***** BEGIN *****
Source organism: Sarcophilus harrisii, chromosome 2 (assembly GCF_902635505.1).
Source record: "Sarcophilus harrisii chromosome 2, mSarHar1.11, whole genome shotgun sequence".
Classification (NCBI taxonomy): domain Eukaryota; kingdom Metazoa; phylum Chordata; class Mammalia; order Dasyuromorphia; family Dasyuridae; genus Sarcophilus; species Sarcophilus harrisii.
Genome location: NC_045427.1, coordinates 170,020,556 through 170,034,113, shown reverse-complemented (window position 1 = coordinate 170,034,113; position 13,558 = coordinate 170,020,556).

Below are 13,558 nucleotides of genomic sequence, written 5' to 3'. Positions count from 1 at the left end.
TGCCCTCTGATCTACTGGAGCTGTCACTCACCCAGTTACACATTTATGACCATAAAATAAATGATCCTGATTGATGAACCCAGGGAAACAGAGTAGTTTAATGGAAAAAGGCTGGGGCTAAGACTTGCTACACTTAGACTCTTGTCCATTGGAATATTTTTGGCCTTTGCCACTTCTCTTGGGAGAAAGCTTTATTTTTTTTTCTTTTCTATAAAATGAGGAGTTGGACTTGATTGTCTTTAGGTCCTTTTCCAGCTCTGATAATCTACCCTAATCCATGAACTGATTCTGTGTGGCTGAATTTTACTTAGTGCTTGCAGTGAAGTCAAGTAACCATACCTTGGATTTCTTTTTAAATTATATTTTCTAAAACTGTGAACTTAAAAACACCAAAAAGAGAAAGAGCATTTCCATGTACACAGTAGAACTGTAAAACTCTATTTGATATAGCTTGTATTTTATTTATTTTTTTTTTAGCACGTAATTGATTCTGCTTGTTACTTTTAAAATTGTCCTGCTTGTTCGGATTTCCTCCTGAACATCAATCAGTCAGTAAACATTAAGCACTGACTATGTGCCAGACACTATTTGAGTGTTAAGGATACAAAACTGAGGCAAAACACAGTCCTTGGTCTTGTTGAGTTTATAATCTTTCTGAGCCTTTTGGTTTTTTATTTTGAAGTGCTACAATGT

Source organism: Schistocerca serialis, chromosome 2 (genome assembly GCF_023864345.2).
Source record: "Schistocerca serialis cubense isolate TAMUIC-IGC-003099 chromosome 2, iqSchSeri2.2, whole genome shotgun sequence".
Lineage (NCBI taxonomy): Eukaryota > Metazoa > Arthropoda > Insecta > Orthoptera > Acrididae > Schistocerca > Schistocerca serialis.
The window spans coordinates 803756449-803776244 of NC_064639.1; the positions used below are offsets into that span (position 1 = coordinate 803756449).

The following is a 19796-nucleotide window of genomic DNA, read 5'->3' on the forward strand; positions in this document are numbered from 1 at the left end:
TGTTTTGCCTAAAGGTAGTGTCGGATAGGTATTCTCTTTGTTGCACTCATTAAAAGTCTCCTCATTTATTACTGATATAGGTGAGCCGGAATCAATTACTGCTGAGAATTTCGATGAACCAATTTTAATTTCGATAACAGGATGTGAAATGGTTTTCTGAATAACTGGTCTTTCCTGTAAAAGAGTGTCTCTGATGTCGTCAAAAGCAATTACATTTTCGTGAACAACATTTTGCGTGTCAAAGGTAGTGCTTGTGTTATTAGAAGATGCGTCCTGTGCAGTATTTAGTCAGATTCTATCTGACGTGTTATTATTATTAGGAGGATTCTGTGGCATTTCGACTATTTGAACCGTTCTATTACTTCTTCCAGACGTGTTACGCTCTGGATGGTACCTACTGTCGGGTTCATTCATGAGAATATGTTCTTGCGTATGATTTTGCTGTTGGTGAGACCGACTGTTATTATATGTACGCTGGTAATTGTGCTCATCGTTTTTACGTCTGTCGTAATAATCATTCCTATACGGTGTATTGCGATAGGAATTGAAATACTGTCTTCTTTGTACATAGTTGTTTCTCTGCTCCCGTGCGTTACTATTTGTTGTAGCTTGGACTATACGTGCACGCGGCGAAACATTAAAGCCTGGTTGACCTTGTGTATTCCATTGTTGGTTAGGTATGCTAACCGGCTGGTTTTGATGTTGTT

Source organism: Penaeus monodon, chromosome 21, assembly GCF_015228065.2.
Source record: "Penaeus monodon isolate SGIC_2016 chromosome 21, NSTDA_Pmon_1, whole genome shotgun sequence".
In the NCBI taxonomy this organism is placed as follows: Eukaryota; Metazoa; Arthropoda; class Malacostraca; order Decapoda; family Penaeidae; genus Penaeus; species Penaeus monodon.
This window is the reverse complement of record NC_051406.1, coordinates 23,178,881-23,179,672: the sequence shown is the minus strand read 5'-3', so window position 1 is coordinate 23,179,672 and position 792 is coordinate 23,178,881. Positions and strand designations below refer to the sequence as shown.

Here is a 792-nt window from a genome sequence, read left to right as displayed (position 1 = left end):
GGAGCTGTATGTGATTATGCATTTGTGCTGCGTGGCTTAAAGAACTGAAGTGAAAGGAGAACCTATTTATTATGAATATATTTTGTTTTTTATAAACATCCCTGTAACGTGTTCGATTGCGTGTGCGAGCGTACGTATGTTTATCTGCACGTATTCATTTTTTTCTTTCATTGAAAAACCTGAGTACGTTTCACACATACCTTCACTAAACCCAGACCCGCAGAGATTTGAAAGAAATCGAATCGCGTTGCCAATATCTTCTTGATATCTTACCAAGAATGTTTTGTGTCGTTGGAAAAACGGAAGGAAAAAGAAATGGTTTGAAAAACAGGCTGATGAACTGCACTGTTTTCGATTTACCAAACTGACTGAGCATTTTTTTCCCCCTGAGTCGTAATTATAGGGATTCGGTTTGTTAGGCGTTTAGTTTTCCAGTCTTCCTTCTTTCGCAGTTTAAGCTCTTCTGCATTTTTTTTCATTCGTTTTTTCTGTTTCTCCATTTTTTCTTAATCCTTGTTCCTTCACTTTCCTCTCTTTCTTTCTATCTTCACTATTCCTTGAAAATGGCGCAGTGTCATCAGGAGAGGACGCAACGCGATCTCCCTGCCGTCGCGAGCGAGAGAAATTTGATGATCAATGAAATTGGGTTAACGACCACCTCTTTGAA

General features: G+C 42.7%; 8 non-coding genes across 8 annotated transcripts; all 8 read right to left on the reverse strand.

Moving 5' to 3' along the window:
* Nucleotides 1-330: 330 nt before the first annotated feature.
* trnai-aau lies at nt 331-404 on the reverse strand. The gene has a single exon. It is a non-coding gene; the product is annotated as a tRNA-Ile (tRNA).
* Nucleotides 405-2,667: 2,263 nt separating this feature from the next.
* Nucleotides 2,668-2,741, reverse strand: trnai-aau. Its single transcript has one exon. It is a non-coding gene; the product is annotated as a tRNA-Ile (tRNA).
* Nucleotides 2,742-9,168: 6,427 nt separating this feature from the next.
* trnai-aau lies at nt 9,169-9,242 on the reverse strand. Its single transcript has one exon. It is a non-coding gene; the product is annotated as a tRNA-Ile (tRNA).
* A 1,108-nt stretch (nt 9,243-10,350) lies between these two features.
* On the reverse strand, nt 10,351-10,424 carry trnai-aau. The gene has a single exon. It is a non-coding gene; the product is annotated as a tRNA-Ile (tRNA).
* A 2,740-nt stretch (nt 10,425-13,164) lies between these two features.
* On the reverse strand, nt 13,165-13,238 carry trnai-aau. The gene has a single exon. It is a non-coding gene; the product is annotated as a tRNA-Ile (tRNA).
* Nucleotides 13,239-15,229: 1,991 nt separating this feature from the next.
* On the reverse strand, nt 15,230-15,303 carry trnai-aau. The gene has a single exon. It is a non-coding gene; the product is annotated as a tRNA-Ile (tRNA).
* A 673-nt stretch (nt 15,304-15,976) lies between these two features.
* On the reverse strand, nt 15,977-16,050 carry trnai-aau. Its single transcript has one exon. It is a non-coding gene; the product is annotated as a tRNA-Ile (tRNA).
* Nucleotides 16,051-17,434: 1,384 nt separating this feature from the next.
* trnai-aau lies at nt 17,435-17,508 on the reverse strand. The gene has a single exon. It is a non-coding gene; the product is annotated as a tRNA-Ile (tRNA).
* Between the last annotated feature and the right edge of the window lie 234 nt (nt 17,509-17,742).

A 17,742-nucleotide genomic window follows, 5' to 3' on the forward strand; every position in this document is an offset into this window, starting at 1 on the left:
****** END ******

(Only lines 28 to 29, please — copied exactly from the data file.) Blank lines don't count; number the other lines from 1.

* On the reverse strand, nt 10,351-10,424 carry trnai-aau. The gene has a single exon. It is a non-coding gene; the product is annotated as a tRNA-Ile (tRNA).
* A 2,740-nt stretch (nt 10,425-13,164) lies between these two features.